Adding unit tests to existing code is nowadays applauded for being progressive, almost borderline pedestrian, for most software development shops. This was not the case when I began writing automated unit tests several years ago. It now feels otherworldly to see greater acceptance of unit testing primarily because I'd greatly toned down my advocacy for it. This shift in attitude includes a (substantial) decrease practicing test driven development (TDD). Unit testing can not simply be applied on blind faith hoping to cure all of one's software ills.
Not long ago, I and other developers on a .NET software project were retroactively adding unit tests (no TDD) for recently produced C# code. Part of the process involved removing any cruft specifically code that was not being called by any other code. The motivation was to help increase code coverage by removing any untouched lines of code. We relied on the static analysis features of the Visual Studio plugin, ReSharper, to reveal these isolated areas of code. In ReSharper parlance, Find Usages handles the work of hunting down any dependencies for symbols and functions.
One of those areas ReSharper indicated that no usages found were for a few simple getter/setter properties of a class. This code was then confidently removed. However, it was later discovered that the removed code did indeed serve a purpose and was providing functionality to one of the GUI screens of the WinForms application. More specifically a few of the columns in a 'DataGridView' control that allowed editing no longer did so. They unexpectedly became read-only.
The GUI screens had no tests. The discovery was made via manual end-to-end testing. This 'DataGridView' control was bound to the properties of the class. It inferred from the properties whether they were getters, setters, or both. The 'Set' accessor of the properties were naively removed since the code we wrote did not seem to call it. The grid control however was binding to it and passing values to and from the properties. No setter accessors now meant the associated columns had become effectively non-editable.
Realizing our mistake we rolled back our original edits for that class and cautiously reviewed all other recent refactorings.
Joel Spolsky once stated that manual testing is all you need in developing quality software and that unit testing provides no notable value . Others taking the inevitable opposing view immediately went on the offensive denouncing his claims. Joel's view is more an over reaction to all the TDD zealots who, whether intentional or not, seem to be deemphasizing the value of old fashion manual testing. Meanwhile, the dissenting voices are manifesting as a fear that their do-no-wrong methodology (and possibly their identity) might possibly amount to nothing. Both views are too extreme and leaning one way or the other can cost you in other areas. You need to continually find and maintain a balance in testing and not become complacent with whatever approach you take.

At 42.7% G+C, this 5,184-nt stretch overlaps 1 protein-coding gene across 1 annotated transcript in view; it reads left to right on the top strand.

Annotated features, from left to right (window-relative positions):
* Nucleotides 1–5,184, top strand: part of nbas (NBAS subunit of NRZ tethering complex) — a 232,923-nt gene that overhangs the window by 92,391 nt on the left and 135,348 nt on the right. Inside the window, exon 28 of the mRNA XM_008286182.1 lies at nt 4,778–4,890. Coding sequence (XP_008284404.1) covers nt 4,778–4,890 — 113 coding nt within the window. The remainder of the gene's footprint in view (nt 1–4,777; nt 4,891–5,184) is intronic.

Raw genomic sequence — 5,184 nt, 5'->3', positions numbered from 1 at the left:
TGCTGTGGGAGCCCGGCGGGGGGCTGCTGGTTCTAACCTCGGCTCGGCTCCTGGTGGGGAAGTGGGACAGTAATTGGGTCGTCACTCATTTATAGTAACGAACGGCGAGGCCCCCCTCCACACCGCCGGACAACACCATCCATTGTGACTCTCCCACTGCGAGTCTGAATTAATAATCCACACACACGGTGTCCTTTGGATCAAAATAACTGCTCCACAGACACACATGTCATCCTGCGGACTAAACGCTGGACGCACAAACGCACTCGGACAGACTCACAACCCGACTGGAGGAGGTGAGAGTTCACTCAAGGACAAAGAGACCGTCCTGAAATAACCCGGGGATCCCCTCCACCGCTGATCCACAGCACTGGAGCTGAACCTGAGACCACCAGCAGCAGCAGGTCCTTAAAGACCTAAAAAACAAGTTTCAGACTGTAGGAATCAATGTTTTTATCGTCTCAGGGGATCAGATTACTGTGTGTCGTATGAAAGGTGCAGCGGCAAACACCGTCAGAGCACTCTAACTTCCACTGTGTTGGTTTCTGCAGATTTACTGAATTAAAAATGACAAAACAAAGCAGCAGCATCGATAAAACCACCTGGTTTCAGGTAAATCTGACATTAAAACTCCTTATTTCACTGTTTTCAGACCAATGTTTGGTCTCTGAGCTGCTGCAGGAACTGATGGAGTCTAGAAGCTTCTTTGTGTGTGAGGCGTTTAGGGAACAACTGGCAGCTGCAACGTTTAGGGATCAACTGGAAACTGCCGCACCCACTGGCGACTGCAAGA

Yes, integration-style tests might have helped in exercising and validating the correct behaviour in the UI but even that might give you a false sense of security. Manual testing does have its virtues. Without it, you might overlook the human elements of UI functionality, design, and usability. Just like it is an incorrect assumption that no compiler errors means your application is fully functional and ready for end-users.
Also, these were CRUD operations. In my experience they tend to be the least risky part of an application, least likely to be buggy, and the quickest to identify and fix. The cost of writing and maintaining these sorts of unit tests do not warrant their benefit. Is it really worth your time and effort chasing after an unrealistic 100% code coverage? You learn your lesson then you move on (part of continually defining the proper testing balance). Regardless, you should confirm that your seemingly harmless refactoring does not produce unwanted side effects. Unit tests help with that but not by themselves.
Putting the merits of unit testing aside for a moment, the inability to easily detect how the .NET framework is referencing and interacting with my code can be somewhat irritating. This datagrid binding issue is another one of those features in .NET where it does something behind the scenes on your behalf (automagically!) but it is not clear (at least not from a coding perspective) what and how it is doing it. I'd experienced this before when trying to implement paging using NHibernate in an ASP.NET GridView control and it was frustrating. Wait until the havoc WebMatrix, LightSwitch, and friends will unleash on the .NET community.